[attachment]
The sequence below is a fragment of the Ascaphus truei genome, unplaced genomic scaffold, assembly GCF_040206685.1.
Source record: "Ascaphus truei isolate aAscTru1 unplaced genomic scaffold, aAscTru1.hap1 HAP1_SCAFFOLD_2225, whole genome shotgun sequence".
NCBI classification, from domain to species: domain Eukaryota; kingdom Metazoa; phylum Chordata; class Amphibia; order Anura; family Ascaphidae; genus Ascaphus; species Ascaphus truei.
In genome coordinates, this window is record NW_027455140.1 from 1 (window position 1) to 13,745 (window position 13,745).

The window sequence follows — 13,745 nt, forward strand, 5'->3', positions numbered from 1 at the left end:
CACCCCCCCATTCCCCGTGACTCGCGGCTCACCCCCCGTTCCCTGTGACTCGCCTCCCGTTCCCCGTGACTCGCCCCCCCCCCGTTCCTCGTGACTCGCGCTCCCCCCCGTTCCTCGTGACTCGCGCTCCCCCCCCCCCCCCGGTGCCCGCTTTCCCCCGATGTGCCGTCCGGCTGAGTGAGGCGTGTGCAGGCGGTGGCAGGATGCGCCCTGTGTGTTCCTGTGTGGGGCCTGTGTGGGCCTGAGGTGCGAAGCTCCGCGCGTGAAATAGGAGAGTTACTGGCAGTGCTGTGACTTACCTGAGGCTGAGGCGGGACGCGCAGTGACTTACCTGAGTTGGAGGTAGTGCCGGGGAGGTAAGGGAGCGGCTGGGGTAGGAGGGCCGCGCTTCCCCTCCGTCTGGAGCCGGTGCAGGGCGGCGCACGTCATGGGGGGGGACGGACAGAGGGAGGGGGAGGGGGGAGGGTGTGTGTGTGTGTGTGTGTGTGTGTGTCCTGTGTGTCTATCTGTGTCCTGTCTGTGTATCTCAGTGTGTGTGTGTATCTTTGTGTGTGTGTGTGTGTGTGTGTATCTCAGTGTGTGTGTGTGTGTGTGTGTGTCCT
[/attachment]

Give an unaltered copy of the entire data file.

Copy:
The sequence below is a fragment of the Ascaphus truei genome, unplaced genomic scaffold, assembly GCF_040206685.1.
Source record: "Ascaphus truei isolate aAscTru1 unplaced genomic scaffold, aAscTru1.hap1 HAP1_SCAFFOLD_2225, whole genome shotgun sequence".
NCBI classification, from domain to species: domain Eukaryota; kingdom Metazoa; phylum Chordata; class Amphibia; order Anura; family Ascaphidae; genus Ascaphus; species Ascaphus truei.
In genome coordinates, this window is record NW_027455140.1 from 1 (window position 1) to 13,745 (window position 13,745).

The window sequence follows — 13,745 nt, forward strand, 5'->3', positions numbered from 1 at the left end:
CACCCCCCCATTCCCCGTGACTCGCGGCTCACCCCCCGTTCCCTGTGACTCGCCTCCCGTTCCCCGTGACTCGCCCCCCCCCCGTTCCTCGTGACTCGCGCTCCCCCCCGTTCCTCGTGACTCGCGCTCCCCCCCCCCCCCCGGTGCCCGCTTTCCCCCGATGTGCCGTCCGGCTGAGTGAGGCGTGTGCAGGCGGTGGCAGGATGCGCCCTGTGTGTTCCTGTGTGGGGCCTGTGTGGGCCTGAGGTGCGAAGCTCCGCGCGTGAAATAGGAGAGTTACTGGCAGTGCTGTGACTTACCTGAGGCTGAGGCGGGACGCGCAGTGACTTACCTGAGTTGGAGGTAGTGCCGGGGAGGTAAGGGAGCGGCTGGGGTAGGAGGGCCGCGCTTCCCCTCCGTCTGGAGCCGGTGCAGGGCGGCGCACGTCATGGGGGGGGACGGACAGAGGGAGGGGGAGGGGGGAGGGTGTGTGTGTGTGTGTGTGTGTGTGTGTCCTGTGTGTCTATCTGTGTCCTGTCTGTGTATCTCAGTGTGTGTGTGTATCTTTGTGTGTGTGTGTGTGTGTGTGTATCTCAGTGTGTGTGTGTGTGTGTGTGTGTCCT